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Journal Article


Keane C, Magee CA, Lee JK. Drug Alcohol Rev. 2014; 34(1): 18-26.


Centre for Health Initiatives, University of Wollongong, Wollongong, Australia.


(Copyright © 2014, John Wiley and Sons)






INTRODUCTION AND AIMS: This paper examined whether recall of childhood trauma was associated with adult alcohol consumption in a sample of Australians with low housing security. The secondary aim was to examine whether risky alcohol consumption predicted subsequent housing instability. Sociodemographic factors were examined as potential moderators of these associations. DESIGN AND METHODS: This paper utilised data collected through the Journeys Home Study, a longitudinal study of a representative sample of individuals who were homeless or at risk of homelessness. This paper focused on 1224 participants aged 18 years and over. Data on alcohol use, childhood trauma and sociodemographic characteristics were collected through interviews at baseline. Homeless status at 6- to 12-month follow-up was assessed via interview. Logistic regression modelling was used to examine associations of alcohol consumption with childhood abuse, sociodemographic factors and changes in homelessness status.

RESULTS: Self-reported recall of childhood experiences of violence was significantly associated with low-risk (odds ratio = 1.54, 95% confidence interval [1.01, 2.35]) and risky (odds ratio = 2.35, 95% confidence interval [1.41, 3.94]) drinking. Recall of childhood neglect was associated with a lower likelihood of risky drinking (odds ratio = 0.57, 95% confidence interval [0.34, 0.96]). Additionally, risky drinkers were significantly more likely to remain homeless at follow-up (odds ratio = 1.85, 95% confidence interval [1.16, 2.96]). Several effects varied significantly by indicators of socio-economic status.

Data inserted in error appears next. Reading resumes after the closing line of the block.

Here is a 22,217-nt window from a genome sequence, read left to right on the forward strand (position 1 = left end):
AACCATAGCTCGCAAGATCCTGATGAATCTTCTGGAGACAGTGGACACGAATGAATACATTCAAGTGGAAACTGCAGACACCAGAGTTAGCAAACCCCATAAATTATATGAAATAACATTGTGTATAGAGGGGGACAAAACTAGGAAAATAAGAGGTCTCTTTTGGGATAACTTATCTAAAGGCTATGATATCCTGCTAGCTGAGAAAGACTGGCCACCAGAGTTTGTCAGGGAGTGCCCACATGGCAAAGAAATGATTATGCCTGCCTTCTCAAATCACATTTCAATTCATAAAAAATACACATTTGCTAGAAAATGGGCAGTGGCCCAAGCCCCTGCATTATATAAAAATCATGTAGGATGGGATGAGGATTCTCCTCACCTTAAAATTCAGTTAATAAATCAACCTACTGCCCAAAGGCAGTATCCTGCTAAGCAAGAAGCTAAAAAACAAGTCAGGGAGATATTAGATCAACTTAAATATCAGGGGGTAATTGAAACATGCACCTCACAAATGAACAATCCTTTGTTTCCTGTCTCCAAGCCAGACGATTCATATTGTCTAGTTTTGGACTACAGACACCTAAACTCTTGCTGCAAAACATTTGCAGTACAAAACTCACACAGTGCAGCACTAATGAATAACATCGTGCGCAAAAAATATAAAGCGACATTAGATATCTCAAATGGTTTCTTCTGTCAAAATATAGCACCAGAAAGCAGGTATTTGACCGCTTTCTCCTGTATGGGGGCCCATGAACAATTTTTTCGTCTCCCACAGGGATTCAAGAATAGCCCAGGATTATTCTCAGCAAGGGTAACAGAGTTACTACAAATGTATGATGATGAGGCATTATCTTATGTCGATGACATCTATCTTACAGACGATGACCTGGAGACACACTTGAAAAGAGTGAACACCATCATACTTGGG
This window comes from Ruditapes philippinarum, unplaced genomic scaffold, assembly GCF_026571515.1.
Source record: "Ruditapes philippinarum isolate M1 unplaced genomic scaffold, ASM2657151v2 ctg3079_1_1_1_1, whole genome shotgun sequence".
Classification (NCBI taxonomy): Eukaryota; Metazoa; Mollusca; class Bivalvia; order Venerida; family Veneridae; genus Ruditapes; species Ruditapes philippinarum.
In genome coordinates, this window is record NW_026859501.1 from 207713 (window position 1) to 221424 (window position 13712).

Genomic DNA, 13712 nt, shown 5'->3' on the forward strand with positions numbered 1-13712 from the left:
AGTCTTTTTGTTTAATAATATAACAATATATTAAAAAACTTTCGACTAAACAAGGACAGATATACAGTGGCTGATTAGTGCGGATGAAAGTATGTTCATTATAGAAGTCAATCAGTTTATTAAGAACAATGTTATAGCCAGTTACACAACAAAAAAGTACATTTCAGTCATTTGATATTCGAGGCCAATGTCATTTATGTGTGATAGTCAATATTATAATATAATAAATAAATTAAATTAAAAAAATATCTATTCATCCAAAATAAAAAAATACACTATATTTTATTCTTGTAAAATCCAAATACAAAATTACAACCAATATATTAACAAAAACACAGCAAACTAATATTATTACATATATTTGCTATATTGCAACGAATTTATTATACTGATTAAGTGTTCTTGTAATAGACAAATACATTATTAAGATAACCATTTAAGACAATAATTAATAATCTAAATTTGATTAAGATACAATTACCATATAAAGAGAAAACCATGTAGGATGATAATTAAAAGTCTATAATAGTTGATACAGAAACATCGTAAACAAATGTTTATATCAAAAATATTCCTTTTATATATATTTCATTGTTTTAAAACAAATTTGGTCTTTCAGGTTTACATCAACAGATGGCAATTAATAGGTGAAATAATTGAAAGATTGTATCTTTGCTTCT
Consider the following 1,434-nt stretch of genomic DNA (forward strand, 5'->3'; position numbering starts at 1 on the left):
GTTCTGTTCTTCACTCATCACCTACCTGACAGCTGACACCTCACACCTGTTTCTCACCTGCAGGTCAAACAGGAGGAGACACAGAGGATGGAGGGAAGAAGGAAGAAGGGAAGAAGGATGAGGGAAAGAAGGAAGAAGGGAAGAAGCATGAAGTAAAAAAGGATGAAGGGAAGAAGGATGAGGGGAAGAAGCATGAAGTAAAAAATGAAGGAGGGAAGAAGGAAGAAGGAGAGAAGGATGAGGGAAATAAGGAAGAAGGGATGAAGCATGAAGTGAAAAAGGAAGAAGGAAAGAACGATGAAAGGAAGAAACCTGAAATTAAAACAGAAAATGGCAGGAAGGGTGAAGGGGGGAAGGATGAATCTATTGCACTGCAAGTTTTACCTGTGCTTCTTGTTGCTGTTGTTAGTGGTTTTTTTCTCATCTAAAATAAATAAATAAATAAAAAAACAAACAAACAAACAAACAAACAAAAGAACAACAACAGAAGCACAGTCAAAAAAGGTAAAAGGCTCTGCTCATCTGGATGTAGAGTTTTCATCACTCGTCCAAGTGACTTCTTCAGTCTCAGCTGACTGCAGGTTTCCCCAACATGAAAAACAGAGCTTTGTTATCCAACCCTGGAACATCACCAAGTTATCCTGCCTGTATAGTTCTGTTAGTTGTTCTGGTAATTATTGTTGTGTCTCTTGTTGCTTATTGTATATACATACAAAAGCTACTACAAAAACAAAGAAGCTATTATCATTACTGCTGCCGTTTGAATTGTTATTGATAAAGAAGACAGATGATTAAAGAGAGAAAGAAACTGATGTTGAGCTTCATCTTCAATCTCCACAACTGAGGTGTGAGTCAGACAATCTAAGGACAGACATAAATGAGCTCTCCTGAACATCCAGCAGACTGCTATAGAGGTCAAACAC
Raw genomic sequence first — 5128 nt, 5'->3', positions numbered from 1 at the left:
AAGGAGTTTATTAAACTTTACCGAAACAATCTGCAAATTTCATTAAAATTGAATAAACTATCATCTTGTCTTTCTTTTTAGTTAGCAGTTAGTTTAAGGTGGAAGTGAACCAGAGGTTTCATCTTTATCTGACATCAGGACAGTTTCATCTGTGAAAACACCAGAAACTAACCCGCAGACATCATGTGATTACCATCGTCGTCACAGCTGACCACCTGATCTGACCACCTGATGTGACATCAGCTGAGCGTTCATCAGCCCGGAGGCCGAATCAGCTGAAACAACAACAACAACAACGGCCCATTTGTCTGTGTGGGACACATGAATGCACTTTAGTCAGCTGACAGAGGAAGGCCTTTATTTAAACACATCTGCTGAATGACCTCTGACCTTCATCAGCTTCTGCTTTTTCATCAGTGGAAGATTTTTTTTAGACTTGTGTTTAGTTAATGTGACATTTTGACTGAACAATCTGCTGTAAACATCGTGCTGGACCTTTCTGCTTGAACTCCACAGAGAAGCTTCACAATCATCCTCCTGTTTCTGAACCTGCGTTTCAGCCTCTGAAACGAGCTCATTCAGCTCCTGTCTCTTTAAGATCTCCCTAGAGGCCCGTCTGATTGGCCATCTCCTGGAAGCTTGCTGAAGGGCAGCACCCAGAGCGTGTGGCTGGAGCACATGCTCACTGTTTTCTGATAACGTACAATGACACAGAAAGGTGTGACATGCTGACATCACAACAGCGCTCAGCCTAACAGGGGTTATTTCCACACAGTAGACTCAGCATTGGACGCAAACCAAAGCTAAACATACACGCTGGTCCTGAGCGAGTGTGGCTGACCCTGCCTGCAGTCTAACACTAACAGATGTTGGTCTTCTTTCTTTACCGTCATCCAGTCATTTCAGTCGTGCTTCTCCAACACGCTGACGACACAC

DISCUSSION AND CONCLUSIONS: These results demonstrate that traumatic experiences during childhood (particularly violence) are significantly associated with risky alcohol consumption in later life and may be most pronounced in those facing the greatest social disadvantage. Furthermore, risky consumption may contribute to subsequent housing instability. [Keane C, Magee CA, Lee JK. Childhood trauma and risky alcohol consumption: A study of Australian adults with low housing stability. Drug Alcohol Rev 2014].

Language: en


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